Here’s a quick toss to a video posted on YouTube by Australian Broadcasting’s reporter Stephen McDonell. He and his crew decided to confront some Chinese security types (not surprisingly they didn’t identify themselves) who had been following them in Wenzhou while reporting in China. The team was covering religion, including underground or “house” churches–those not sanctioned by the government. The confrontation with McDonell’s watchers in a posh hotel lobby is telling. McDonell’s full story aired on May 17; you can find it at abc.net.au/foreign. And add a round of applause for the crew’s cameraman Rob Hill for getting so much of the confrontation on tape.
This sort of surveillance has become more common in the past year or so, but has always been a reality for international reporters working in China. The Foreign Correspondents’ Club of China had been posting such incidents over the years, but a February 21 notice on its homepage explains why they’ve stopped doing that:
To ensure the continued operation of the Foreign Correspondents’ Club of China, we are currently not posting incident reports or statements on our website. We are, however, still collecting this information on behalf of our members. If you have an incident to report or want further information about these matters, please contact us directly.
The last incident of harassment of a foreign journalist the FCCC posted was on June 17, 2010. CPJ has been told that the government had been pressuring the clube to stop posting such reports for months before that.
There is a tendency to argue that the crackdown on media, and dissent, in China stems from the government’s fear of Chinese emulating the example of uprisings in Middle East and North African countries. But really, the current media clampdown on anything the government might consider “disruptive” predates that by years. In the months and years after the Beijing 2008 Olympic Games, not only has the government’s promise of new media freedoms disappeared, but pressures have grown–CPJ’s 2008 report “Falling Short: Olympic Promises Go Unfulfilled As China Falters on Press Freedom” remains surprisingly relevant after three years.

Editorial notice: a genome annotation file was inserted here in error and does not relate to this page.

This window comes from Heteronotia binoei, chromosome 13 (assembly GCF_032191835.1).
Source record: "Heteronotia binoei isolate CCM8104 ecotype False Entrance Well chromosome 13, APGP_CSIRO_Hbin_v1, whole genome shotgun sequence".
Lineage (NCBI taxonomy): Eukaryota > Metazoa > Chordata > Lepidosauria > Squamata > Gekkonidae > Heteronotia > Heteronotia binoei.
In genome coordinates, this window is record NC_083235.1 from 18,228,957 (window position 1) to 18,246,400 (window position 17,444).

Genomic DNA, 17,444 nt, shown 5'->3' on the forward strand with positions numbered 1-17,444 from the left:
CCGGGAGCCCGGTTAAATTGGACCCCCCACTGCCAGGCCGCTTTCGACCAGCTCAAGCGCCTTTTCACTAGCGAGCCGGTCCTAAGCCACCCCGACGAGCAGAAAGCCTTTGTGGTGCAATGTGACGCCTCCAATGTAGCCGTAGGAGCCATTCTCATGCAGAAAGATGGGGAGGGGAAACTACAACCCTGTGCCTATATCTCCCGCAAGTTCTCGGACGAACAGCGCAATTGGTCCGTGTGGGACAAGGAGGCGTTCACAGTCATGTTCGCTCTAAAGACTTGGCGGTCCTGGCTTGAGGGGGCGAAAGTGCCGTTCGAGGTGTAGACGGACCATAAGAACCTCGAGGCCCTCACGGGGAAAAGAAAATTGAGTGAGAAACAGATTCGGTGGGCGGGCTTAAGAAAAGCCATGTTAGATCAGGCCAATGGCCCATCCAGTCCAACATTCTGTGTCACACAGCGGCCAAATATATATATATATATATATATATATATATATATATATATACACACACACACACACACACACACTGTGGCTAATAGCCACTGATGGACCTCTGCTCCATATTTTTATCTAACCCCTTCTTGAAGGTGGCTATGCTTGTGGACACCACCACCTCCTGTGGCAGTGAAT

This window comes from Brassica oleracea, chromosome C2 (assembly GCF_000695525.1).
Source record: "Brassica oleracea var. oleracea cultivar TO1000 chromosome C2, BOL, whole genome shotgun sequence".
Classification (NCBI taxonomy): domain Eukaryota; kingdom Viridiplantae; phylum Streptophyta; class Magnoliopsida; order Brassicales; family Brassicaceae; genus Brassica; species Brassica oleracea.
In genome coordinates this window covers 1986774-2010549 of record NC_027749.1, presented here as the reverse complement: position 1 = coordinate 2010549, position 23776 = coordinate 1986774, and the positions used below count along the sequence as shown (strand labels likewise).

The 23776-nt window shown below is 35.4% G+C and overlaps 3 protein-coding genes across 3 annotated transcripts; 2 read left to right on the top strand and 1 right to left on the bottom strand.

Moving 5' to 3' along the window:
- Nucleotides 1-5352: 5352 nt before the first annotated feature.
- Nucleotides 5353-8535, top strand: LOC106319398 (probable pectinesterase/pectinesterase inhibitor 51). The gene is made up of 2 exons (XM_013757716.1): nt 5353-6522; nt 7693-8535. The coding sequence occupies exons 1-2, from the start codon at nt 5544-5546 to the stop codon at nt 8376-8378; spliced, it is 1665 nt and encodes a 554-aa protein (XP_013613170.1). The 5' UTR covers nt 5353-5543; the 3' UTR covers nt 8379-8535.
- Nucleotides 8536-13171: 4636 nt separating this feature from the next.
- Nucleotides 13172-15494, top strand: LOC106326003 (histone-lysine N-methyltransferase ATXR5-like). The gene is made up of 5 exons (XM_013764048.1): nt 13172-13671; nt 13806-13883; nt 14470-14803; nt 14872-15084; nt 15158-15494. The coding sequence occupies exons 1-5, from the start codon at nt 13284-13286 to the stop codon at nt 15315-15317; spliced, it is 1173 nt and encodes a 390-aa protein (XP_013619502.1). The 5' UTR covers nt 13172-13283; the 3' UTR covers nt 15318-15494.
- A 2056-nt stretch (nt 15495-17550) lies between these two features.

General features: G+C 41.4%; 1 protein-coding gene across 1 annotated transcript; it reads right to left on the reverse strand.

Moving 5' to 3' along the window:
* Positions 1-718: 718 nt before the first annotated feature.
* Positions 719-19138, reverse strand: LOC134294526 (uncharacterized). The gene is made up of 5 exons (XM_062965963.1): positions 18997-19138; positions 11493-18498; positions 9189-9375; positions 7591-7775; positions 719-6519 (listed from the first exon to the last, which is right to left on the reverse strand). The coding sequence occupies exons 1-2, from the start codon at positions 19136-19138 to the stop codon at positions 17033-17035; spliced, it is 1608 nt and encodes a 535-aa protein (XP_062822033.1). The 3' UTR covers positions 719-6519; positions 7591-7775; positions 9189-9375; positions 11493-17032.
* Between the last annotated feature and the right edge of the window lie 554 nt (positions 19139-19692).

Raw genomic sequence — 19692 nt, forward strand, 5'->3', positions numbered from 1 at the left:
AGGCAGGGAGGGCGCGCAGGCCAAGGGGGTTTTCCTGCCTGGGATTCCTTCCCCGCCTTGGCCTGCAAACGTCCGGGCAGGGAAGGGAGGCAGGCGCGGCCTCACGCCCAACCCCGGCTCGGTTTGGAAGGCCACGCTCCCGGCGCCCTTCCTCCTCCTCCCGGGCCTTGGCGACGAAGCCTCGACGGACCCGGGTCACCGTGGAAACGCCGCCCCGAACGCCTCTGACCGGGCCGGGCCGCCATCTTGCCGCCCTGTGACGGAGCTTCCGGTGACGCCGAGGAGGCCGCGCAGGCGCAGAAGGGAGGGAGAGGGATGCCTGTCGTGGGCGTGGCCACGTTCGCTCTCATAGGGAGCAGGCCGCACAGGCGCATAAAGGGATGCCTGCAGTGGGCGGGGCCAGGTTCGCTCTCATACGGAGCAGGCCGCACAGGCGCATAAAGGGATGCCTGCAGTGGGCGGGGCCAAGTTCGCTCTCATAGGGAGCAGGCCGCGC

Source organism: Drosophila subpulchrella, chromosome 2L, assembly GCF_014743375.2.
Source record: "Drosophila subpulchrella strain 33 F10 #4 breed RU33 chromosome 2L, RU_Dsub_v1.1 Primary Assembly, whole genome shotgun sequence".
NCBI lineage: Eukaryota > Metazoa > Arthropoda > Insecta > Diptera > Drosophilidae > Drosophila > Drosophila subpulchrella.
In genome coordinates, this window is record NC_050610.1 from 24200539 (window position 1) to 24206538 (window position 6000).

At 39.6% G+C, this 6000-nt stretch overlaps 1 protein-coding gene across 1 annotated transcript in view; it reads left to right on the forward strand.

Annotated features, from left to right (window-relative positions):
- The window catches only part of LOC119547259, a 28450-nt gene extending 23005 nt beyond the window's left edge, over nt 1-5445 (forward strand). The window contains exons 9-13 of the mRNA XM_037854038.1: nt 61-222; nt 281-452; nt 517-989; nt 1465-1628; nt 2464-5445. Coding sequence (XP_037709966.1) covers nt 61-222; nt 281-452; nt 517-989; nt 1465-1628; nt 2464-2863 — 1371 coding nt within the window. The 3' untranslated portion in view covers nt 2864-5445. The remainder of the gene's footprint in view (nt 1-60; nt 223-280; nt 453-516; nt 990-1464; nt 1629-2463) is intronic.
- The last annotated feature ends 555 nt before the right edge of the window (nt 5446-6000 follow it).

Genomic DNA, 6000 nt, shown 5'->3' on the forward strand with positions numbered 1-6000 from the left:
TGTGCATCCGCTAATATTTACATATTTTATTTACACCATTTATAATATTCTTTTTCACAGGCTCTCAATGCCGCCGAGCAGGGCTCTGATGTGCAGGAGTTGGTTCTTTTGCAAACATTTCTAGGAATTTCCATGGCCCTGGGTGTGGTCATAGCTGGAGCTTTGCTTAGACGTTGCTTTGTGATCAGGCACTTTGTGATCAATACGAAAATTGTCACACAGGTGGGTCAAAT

With authorities filtering the words “Jasmine Revolution” from search engines and Internet discussion boards, there might well be no Arab Spring moment in China. But while the media climate might be increasingly cold it is still too early to call this winter.
In 2010, CPJ’s Asia program’s senior researcher, Madeline Earp, managed to report from inside China about the debate on press rights in China as the central government was amping up its determination to control the media (“In China, a debate on press rights.”) Earp found a world in which many reporters and their editors saw government restrictions as an obstacle to doing their job, one they were always trying to work around.
And a few months ago I met with an editor of one of the government’s most prominent main media outlets. Given the realities in China, I’ll protect the person’s identity, even though they might well not care if they are named. They argued passionately that while there are restrictions handed down hourly by a vast state censorship apparatus, China’s media are as free as they have ever been and growing freer. And, despite their role at a prominent government media organization, this person was clearly not simply spouting a government line. It was their firm belief, formed after building their career over several years, and having often traveled internationally.